On one hunt this season, I found some turkeys roosted right on the edge of a ridge. I tried multiple locations in calling these turkeys, but I never could seem to get the turkeys to come to me. These birds seemed to have their own agenda as to where they wanted to go. That agenda didn’t include picking up a new hen on the way to the place they had their minds made up to be.
I was hunting with my dad Billy Perryman, and we probably got too close to the roost tree when we set up and were only about 75 yards from the turkeys gobbling in the tree. Finally, the birds flew down, hit the ground and gobbled for 30- 45 minutes. But they wouldn’t come to any of my calls. Perhaps they were older turkeys that were gobbling to get the hens to come to them instead of them going to the hens. There was also a hen and a jake with the big gobbler, and they flew away from us.
When I called, the tom would come a little bit closer to us. Then he’d turn around and return to where he’d first gobbled from when he hit the ground. I'm not sure, because I didn’t see him, but I think the gobbler was staying in the same place but was spinning and gobbling - casting his gobbles out in all directions of the compass. We eventually got glimpses of the gobbler. But instead of coming to us, he gobbled right toward us, turned around and then gobbled away from us. This action made us think he was coming in and then going back to his gobbling spot. But he was just throwing his gobbles around.
The bird was at 60 to 70 yards - too far for us to shoot. Then my dad took out a trumpet call that he recently bought and had been practicing with, and the gobbler answered that trumpet call. The trumpet call is a suck-in type call that’s similar to a wingbone call. It’s made of wood and some are made out of acrylic. Dad got this call from Carlton Cannington from Morris, Georgia. My dad and I have had trumpet calls for several years, but we hadn’t felt like we learned enough about how to use them to try and call a tom with them. Before turkey season arrived, dad decided that he wanted to take a turkey with his trumpet call. I didn’t think dad was very good with the trumpet call, but he had learned to use it much better.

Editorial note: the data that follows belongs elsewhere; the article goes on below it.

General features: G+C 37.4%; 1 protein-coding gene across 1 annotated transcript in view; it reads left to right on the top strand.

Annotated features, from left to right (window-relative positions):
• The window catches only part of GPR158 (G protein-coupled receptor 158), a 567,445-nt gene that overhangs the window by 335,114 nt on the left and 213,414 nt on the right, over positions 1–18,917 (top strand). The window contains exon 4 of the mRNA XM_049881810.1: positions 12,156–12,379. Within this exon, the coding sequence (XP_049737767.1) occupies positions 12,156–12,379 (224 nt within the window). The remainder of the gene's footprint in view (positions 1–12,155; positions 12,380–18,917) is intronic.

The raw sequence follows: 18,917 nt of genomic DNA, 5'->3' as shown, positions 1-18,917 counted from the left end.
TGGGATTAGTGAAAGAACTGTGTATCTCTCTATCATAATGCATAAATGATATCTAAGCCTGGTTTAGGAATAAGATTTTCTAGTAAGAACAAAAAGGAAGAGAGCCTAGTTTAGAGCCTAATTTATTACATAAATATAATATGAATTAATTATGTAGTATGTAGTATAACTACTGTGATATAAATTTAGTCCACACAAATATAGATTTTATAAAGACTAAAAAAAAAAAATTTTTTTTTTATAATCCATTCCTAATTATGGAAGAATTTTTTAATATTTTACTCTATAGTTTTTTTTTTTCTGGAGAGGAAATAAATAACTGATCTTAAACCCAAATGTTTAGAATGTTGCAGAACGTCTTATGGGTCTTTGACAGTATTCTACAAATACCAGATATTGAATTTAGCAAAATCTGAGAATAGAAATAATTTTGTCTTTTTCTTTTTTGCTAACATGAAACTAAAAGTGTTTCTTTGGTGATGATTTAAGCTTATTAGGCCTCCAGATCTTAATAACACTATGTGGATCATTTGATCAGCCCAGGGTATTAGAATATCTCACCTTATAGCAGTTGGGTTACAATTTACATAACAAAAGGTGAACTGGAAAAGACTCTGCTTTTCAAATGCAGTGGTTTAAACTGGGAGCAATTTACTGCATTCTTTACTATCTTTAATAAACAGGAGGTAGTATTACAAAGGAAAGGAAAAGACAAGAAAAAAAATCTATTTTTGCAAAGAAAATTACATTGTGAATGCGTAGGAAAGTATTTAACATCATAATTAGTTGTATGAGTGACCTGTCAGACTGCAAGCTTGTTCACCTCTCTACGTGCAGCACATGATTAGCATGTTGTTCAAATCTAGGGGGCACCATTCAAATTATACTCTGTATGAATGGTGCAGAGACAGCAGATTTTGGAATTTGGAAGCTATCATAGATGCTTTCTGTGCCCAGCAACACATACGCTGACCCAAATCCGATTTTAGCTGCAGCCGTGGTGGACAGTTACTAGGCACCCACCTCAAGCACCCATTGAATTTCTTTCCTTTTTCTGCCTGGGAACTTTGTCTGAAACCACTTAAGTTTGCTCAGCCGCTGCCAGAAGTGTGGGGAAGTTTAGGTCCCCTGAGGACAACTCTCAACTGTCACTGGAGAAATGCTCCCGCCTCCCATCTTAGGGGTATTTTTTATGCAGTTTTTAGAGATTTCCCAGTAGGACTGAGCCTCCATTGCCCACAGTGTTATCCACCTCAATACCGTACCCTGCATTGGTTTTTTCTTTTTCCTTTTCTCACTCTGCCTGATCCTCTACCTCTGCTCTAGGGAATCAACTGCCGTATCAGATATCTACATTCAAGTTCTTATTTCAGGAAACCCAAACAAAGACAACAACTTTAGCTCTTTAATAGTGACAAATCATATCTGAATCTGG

We used every call in our vests to get this gobbler to come to us, and nothing was working. I thought surely to goodness one of those calls would bring that old hung-up gobbler to within gun range, but I was wrong. Then dad pulled the trumpet call out of his vest and sucked on the mouthpiece to make the sound of a hen turkey. After hearing the trumpet call, the longbeard gobbled. Then he became hushed-mouthed. We couldn’t even hear him drum. It was just like he had vanished.
But 2-3 minutes later, we heard the turkey gobble on the other side of the ridge from where we were sitting, and he was only about 40 yards away. Because he was on the other side of the ridge, I couldn’t see him. I moved around the tree to face the direction from which he was gobbling. Thirty seconds later, that turkey’s head popped up from over the ridge, only 24-30 yards away from me. I could see from the bottom of the turkey’s beard to the top of the turkey’s head. So, I took the shot.
To be honest, my dad and I were pretty surprised that the trumpet call had caused the bird to come to us when no other call seemed to work. I guess the trumpet call made a different type of hen sound than any other call we had used. Throughout the season, we called in several more turkeys with those trumpet calls.
The only reason I think that call worked is that very few turkey hunters know there is such a thing as a trumpet call, and probably fewer hunters have ever tried it or used it with any degree of success. The trumpet call seems to give out a lower-sounding hen yelp. We weren’t able to get any excited-type calls on the trumpet. But I can say that this call works to bring in gobblers, even when all your other calls seem to fail. Plain yelps and clucks seem to be the sounds that will make the turkeys come in when we use the trumpet call. Once we finally picked up the ole gobbler, we saw that he had 1-3/8-inch spurs and an 11-inch beard, and he probably weighed 20 pounds or more. This was a really big turkey for an Alabama bird.
Tomorrow: Turkey Decoys and Texas Turkeys